Just had a video call from Lucie, Sowbhaghya and Satish to wish me a happy birthday.
My last trip to the U.K., unexpectedly extended, provided another opportunity to visit previous guests who’ve now become part of our extended family.
It was great to see Stephen, Ruth and Jony. Thanks for putting up with this old man.
Today’s panic was that I’d misplaced shirts, shorts and especially trousers.
I fly to the U.K. next week, my first trip for over two years. Here I wear shorts and T shirts unless I’m formal when I wear kurta and pyjama.
As it will be variable weather and much cooler moving to really cold in the U.K. I need shirts and trousers but I couldn’t find them. We’ll know I have.
In Manjula’s library.
Having just read the amazing true story about Jeremy the snail by Maria Popova (her of the wonderful brain pickings) I now feel so terribly guilty for the snails I used to throw over the garden wall.
In my poor defence, in Hebden Bridge in north England where I still have a house, they would munch away at my plants. It’s quite cool and damp so ideal for them and their friends the slugs!
Here’s selections from Neil Gaiman’s book. Some lovely little messages.
He’s becoming one of our favourite authors.
That’s been with us for a thousand years.
I’m from the U.K./Britain/England/the North/Yorkshire… We often joke about the north/south divide, I mention how the British pronounce words oddly, sometimes (?) to hide their French origin, I’ll explain how my accent and the words I use enables others to place me geographically and allocate the class I was born into and then of course there’s Brexit.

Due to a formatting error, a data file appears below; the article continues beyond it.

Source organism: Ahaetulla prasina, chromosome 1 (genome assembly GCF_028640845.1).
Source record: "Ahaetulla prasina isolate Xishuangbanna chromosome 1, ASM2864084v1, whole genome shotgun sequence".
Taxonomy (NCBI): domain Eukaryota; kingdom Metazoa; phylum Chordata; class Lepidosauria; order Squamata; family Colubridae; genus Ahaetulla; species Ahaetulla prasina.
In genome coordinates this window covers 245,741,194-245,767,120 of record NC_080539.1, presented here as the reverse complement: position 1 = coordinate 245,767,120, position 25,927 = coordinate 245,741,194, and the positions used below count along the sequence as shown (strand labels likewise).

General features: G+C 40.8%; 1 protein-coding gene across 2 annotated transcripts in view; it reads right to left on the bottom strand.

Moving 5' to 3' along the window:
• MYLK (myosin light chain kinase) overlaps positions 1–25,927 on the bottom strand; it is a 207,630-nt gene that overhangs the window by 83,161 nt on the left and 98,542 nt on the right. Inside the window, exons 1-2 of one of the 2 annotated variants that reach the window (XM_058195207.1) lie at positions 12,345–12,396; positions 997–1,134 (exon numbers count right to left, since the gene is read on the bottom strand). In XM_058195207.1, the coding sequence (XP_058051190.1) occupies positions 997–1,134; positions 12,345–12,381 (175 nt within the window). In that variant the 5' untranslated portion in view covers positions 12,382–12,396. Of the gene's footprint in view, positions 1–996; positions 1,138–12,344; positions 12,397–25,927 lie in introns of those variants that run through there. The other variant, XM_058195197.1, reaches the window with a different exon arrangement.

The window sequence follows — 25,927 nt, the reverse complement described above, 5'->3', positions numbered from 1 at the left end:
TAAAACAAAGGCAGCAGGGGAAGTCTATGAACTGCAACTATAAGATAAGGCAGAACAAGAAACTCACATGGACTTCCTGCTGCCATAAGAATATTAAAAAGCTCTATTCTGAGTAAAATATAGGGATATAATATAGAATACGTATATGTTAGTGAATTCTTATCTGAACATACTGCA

The U.K. becomes more the disunited kingdom by the day, has a rich pedigree and mongrel history. There’s the rub, the divisions we recognise are far more ingrained than we realise and have been established over a thousand years.
The divisions we see, the power games and the ascendancy of certain groups, represented by ‘The Tories’ now seems to be breaking it apart.
I recommend this book . It reveals, in surprising ways, how the established patterns of behaviour are difficult to break, we continue to adapt our national house, following the foundations and seem unable to create any real and lasting change.
Lipsmackin, thirst quenchin travel …..
…..in a plane, train, open top buses, flash rental car, over and underground, Thames boat trip, friend’s cars, chain ferry, tram, narrow boat, taxi,
and a three week road trip to see the sights of England and Wales, London.
Of which… There’s just too many sights to mention….
passing through Chesterfield, Dronfield, Huddersfield, Sheffield, cities that haven’t been fields for a very long time,
Hereford’s black and white houses from hundreds of years back, countryside of Dorset, Oxfordshire, Warwick, Yorkshire, Derbyshire, Wiltshire, Wye Valley, Avon, Bath, steam fair carousel, Kingsclere, Hebden Bridge, ancient standing stones at Avebury and Stonehenge, the white horse, seaside at Swanage and Pool…. phew… no wonder I’m short of breath
burning up the roads or alternatively, gently chugging along whilst at times laboriously stepping up and down the canal,
…… glamping and camping, music festival, hills and dales, breathing in the history, basking in the sun, (amazingly, with very little rain Manjula reckons she brought the good weather), bee hives, art installations, museums, pubs, restaurants, restaurants and pubs, shops, shops, shops, markets, High Tea, Mummies,
so much walking Manj complains of aching legs, cycling (only one of us doing that) visiting old and new friends and family, restaurants, shops, political dialogue, (yes BREXIT was discussed and UKAOs)